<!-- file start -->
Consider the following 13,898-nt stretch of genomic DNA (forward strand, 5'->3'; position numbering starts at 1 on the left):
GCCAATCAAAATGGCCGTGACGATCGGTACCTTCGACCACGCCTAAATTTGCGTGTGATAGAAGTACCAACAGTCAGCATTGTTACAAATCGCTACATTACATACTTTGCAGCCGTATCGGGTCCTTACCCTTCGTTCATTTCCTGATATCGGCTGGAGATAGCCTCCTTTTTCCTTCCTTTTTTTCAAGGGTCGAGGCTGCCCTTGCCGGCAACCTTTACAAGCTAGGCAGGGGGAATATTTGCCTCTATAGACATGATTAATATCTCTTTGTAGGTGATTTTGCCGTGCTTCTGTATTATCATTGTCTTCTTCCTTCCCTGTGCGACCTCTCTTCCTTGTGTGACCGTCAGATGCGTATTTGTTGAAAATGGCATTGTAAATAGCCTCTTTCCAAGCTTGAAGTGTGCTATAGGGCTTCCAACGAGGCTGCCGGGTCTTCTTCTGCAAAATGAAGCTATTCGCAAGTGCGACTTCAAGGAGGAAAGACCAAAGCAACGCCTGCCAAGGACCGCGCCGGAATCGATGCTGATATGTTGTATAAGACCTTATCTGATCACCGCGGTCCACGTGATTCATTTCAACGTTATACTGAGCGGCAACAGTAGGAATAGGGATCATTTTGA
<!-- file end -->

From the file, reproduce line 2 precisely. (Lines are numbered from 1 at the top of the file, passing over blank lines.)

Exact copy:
GCCAATCAAAATGGCCGTGACGATCGGTACCTTCGACCACGCCTAAATTTGCGTGTGATAGAAGTACCAACAGTCAGCATTGTTACAAATCGCTACATTACATACTTTGCAGCCGTATCGGGTCCTTACCCTTCGTTCATTTCCTGATATCGGCTGGAGATAGCCTCCTTTTTCCTTCCTTTTTTTCAAGGGTCGAGGCTGCCCTTGCCGGCAACCTTTACAAGCTAGGCAGGGGGAATATTTGCCTCTATAGACATGATTAATATCTCTTTGTAGGTGATTTTGCCGTGCTTCTGTATTATCATTGTCTTCTTCCTTCCCTGTGCGACCTCTCTTCCTTGTGTGACCGTCAGATGCGTATTTGTTGAAAATGGCATTGTAAATAGCCTCTTTCCAAGCTTGAAGTGTGCTATAGGGCTTCCAACGAGGCTGCCGGGTCTTCTTCTGCAAAATGAAGCTATTCGCAAGTGCGACTTCAAGGAGGAAAGACCAAAGCAACGCCTGCCAAGGACCGCGCCGGAATCGATGCTGATATGTTGTATAAGACCTTATCTGATCACCGCGGTCCACGTGATTCATTTCAACGTTATACTGAGCGGCAACAGTAGGAATAGGGATCATTTTGA